My boyfriend works seven days a week as a BBC producer, travelling up and down between London and Manchester. His domestic life is total chaos. I try to help as much as I can, but his friends keep looking at me resentfully, saying: "He's only got one pair of trousers"; "It's trousers he needs"; "Can't you get him some trousers?" The truth is I have bought him trousers - five pairs to be honest (he pays me back) but he always wears the same pair of tatty old Levi's and then says, "I haven't got any trousers." When I asked him what happened to the trousers I bought, he looks at me as if I'm mad and says, "What trousers?"

Virginia, Crewe

Uncle Ony: Your boyfriend is evidently feeling exhausted and victimised by overwork.He has fastened on a shortage of trousers to symbolise the sacrifices that he is making in his personal life.You need to get to the root of the problem, which looks very much like workaholism to me. He needs to reschedule his life to find a more balanced existence.

Aunt Ag: Angel - first, buy no further trousers; secondly, ignore the friends; thirdly, next time you have dinner with your boyfriend, say: "I haven't got any trousers." If he says, "Yes you have", look at him as if he's mad and say, "What trousers?" Repeat as necessary till he stops being so self-indulgently loopy.

I recently heard someone on the radio saying they wanted the public to realise that ringing the Samaritans was as normal as going to the Post Office. One day I was in tears, because I found out my ex-boyfriend is moving in with his new girlfriend and it's only five weeks since he left me. So I rang the Samaritans and found this bloke on the other end called Matt. He was terribly understanding, but also had a really good sense of humour.When I said I felt guilty about talking for so long, because I wasn't actually thinking of killing myself, he laughed and said, "Well, I think it's the very least you could do", then got all panicky and said, "Just kidding." After about three hours I said I felt better, and he sounded disappointed and said: "Call again if you need to." Now I ring the Samaritans all the time, hoping I'll get Matt. If I get someone else I just cry a bit and say thank you and ring off. Then I try again until I get Matt. It's hard to think of enough things to be depressed about, because we get on so well and he never wants me to go. I keep hoping he'll ask me out but I think he must have taken some Hippocratic oath. Do you think it would be terrible to say I was about to take an overdose and the only thing that would save me would be if he came round? Samantha, Brighton

Uncle Ony: Yes I do.The Samaritans, Samantha, are not a dating agency. I can quite understand how transference might superimpose your feelings for your ex-boyfriend upon your Samaritans counsellor, but it is quite wrong and frankly vaguely shocking that you should continue to make calls merely to flirt with Matt when other, more needy people are waiting to speak to him. Part of getting over a broken relationship is rebuilding your self-respect, and flirting openly with Samaritans counsellors is no way do to this. I suggest you stop making these phone calls and get out and about and meeting new people.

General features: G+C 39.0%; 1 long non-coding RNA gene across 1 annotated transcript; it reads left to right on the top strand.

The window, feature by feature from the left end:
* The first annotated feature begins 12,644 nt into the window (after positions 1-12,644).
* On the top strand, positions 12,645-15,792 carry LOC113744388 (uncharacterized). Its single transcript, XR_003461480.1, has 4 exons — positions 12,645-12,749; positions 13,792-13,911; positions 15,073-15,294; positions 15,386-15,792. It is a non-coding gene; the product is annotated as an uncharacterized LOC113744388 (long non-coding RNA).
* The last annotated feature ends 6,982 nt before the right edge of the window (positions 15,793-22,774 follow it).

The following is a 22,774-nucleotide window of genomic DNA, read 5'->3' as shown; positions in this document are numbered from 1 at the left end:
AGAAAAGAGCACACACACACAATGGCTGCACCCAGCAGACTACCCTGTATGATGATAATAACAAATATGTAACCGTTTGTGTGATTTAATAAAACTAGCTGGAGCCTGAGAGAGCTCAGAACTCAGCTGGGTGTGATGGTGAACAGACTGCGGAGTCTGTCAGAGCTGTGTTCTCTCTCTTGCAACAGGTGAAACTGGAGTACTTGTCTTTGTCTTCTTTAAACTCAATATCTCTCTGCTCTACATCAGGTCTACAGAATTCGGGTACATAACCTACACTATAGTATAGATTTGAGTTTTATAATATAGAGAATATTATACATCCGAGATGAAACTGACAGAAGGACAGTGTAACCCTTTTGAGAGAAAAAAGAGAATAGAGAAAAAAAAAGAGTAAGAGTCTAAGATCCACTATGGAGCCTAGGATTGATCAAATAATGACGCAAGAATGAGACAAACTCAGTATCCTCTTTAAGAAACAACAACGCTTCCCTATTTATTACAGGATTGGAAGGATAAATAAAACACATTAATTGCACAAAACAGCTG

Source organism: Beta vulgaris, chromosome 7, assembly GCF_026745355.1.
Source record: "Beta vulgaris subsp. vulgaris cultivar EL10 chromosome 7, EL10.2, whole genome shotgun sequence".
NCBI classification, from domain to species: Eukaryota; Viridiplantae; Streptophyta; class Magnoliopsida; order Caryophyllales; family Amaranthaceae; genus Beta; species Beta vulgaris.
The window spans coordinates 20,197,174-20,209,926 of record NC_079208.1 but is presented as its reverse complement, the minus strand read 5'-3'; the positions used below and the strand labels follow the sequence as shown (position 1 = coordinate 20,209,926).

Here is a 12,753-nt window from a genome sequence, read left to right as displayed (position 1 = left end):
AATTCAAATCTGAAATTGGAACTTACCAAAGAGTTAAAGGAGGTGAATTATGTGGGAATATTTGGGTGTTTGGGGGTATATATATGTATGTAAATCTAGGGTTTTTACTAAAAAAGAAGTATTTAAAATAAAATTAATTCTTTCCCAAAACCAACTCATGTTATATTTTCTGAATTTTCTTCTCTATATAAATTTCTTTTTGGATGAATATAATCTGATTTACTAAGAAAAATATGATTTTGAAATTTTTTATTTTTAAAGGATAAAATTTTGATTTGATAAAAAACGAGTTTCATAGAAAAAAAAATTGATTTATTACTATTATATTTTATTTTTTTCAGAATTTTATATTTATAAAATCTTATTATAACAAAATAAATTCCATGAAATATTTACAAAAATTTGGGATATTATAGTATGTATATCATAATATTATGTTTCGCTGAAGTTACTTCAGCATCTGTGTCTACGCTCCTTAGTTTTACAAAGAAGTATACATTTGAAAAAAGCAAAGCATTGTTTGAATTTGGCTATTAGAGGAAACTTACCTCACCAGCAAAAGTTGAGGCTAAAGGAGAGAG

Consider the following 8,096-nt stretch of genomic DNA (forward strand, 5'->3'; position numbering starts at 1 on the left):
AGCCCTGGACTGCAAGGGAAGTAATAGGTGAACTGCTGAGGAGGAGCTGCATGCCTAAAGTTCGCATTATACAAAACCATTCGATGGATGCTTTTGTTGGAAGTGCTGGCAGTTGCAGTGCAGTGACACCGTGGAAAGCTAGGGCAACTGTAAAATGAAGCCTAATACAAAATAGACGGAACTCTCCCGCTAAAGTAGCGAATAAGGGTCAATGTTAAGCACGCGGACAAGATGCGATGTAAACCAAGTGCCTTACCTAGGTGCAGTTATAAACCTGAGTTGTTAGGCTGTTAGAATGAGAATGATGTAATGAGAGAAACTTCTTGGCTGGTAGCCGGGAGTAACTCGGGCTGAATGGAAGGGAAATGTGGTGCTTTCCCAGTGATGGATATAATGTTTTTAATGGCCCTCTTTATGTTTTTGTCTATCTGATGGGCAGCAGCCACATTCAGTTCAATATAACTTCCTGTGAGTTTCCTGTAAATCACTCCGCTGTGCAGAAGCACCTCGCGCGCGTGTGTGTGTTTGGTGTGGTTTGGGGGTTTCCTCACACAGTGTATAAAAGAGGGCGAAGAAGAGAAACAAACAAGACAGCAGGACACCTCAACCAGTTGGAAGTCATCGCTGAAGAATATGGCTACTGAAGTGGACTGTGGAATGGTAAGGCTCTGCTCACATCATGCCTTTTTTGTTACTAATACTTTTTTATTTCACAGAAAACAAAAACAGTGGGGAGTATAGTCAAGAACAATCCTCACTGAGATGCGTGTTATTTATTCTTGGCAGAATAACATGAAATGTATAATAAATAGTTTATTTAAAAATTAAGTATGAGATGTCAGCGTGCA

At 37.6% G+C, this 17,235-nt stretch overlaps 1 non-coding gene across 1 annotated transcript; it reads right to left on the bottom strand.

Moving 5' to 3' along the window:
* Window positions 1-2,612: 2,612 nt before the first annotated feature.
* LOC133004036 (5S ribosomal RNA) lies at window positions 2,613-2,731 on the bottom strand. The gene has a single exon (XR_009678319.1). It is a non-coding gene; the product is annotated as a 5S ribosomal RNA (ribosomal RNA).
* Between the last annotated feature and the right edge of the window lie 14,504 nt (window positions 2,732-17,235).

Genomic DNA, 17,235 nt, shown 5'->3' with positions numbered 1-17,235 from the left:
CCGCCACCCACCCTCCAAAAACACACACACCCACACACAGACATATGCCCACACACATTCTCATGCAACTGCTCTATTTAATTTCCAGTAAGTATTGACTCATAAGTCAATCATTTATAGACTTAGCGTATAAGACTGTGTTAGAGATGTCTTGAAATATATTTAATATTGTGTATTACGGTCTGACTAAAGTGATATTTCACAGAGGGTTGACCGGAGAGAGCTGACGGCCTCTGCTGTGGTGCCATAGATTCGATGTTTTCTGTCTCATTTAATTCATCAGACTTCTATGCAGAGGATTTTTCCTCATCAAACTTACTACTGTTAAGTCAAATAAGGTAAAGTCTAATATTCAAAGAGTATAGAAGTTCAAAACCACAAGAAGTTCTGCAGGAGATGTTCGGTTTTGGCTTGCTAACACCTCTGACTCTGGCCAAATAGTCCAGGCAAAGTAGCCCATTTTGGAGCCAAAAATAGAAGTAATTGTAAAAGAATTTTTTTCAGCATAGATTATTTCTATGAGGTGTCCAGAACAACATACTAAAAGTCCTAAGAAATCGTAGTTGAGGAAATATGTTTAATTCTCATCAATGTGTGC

Aunt Ag: Darling, how wonderful that you've fallen in love again so quickly! Did you know the Samaritans are on e-mail now? It's much more to the point that the telephone and can be answered with a delayed response, so you don't have to feel guilty about taking Matt's time while queues of potential suicides are on hold. Get yourself on-line, then simply give Matt your phone number and ask him to call you when he's off duty. If he doesn't ring and that makes you depressed, you can always ring a different Samaritans office and tell them all about it.

Last week I went to a party and met a gorgeous man who - totally unexplained cosmic miracle - seemed sexy, normal and single. It was very hot. We flirted openly. But for some reason he seemed to think this meant we were going to have sex at the party, and started looking around for empty cupboards even though we were in an art gallery. Naturally I said no.

We shared a taxi as we lived in the same direction and on the way home he started saying he wanted to come back to my flat and go to bed. I said no, because we'd only just met. He said he thought he loved me and wanted to spent the rest of the summer with me, and it would be really great to begin by having sex tonight. I said, look we're not going to do that and there is an end to the matter, but I really would like to see him again. But he didn't ask for my phone number or give me his, and I haven't seen or heard from him since. I am kicking myself for not giving him more encouragement. What shall I do?

Melinda, Glasgow

Uncle Ony: We all know that young men's desires are rather more immediate and, shall we say, urgent than young women's. You are quite right not to have succumbed to this young man straight away, but it sounds to me as though you have done yourself no favours by behaving like a Victorian schoolmarm. Why don't you try to contact him - perhaps though your hostess - and suggest an outing of some sort, perhaps a lunch date or a visit to a museum, and make it clear you find him pleasant company and attractive.

Aunt Ag: Honestly, Ony, the last thing she wants to do is meet the randy sod alone in a museum. He'll just start to get her frock off behind the exhibits. You did exactly the right thing, angel. What you must remember now is the old adage: "Never pursue a man, it will only make you unhappy." If he meant anything he said, then he will make an effort to contact you. As Ony says, it would be easy enough through the hostess - assuming he can remember your name. And if he can't, well, it's a good job you didn't sleep with him,isn't it?